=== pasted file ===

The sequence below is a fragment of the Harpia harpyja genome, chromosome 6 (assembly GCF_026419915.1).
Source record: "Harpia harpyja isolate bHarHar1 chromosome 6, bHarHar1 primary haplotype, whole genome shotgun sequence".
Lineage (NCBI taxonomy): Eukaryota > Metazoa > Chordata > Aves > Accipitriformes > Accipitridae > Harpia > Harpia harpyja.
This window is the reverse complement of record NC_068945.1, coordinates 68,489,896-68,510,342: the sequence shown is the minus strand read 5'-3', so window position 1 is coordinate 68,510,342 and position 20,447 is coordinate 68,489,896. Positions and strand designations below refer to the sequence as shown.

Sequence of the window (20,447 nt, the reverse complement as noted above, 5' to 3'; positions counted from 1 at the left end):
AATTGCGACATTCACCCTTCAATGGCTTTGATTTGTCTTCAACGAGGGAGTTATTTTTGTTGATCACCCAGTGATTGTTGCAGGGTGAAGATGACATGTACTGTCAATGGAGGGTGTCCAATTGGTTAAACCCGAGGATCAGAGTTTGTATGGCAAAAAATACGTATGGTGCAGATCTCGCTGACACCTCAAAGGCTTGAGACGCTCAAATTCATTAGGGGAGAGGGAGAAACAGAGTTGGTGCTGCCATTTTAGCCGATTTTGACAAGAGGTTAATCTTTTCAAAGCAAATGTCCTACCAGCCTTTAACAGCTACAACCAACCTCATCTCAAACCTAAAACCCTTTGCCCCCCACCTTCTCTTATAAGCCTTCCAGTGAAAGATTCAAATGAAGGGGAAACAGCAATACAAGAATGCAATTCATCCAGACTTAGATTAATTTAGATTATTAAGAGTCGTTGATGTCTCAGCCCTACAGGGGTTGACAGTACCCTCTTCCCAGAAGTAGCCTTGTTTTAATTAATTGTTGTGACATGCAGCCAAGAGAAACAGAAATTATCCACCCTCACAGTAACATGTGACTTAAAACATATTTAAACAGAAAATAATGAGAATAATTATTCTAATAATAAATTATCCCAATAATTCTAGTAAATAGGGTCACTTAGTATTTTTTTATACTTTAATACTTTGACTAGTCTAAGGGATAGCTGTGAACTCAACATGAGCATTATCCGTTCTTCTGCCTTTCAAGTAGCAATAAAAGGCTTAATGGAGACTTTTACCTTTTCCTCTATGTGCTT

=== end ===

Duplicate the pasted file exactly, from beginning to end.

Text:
The sequence below is a fragment of the Harpia harpyja genome, chromosome 6 (assembly GCF_026419915.1).
Source record: "Harpia harpyja isolate bHarHar1 chromosome 6, bHarHar1 primary haplotype, whole genome shotgun sequence".
Lineage (NCBI taxonomy): Eukaryota > Metazoa > Chordata > Aves > Accipitriformes > Accipitridae > Harpia > Harpia harpyja.
This window is the reverse complement of record NC_068945.1, coordinates 68,489,896-68,510,342: the sequence shown is the minus strand read 5'-3', so window position 1 is coordinate 68,510,342 and position 20,447 is coordinate 68,489,896. Positions and strand designations below refer to the sequence as shown.

Sequence of the window (20,447 nt, the reverse complement as noted above, 5' to 3'; positions counted from 1 at the left end):
AATTGCGACATTCACCCTTCAATGGCTTTGATTTGTCTTCAACGAGGGAGTTATTTTTGTTGATCACCCAGTGATTGTTGCAGGGTGAAGATGACATGTACTGTCAATGGAGGGTGTCCAATTGGTTAAACCCGAGGATCAGAGTTTGTATGGCAAAAAATACGTATGGTGCAGATCTCGCTGACACCTCAAAGGCTTGAGACGCTCAAATTCATTAGGGGAGAGGGAGAAACAGAGTTGGTGCTGCCATTTTAGCCGATTTTGACAAGAGGTTAATCTTTTCAAAGCAAATGTCCTACCAGCCTTTAACAGCTACAACCAACCTCATCTCAAACCTAAAACCCTTTGCCCCCCACCTTCTCTTATAAGCCTTCCAGTGAAAGATTCAAATGAAGGGGAAACAGCAATACAAGAATGCAATTCATCCAGACTTAGATTAATTTAGATTATTAAGAGTCGTTGATGTCTCAGCCCTACAGGGGTTGACAGTACCCTCTTCCCAGAAGTAGCCTTGTTTTAATTAATTGTTGTGACATGCAGCCAAGAGAAACAGAAATTATCCACCCTCACAGTAACATGTGACTTAAAACATATTTAAACAGAAAATAATGAGAATAATTATTCTAATAATAAATTATCCCAATAATTCTAGTAAATAGGGTCACTTAGTATTTTTTTATACTTTAATACTTTGACTAGTCTAAGGGATAGCTGTGAACTCAACATGAGCATTATCCGTTCTTCTGCCTTTCAAGTAGCAATAAAAGGCTTAATGGAGACTTTTACCTTTTCCTCTATGTGCTT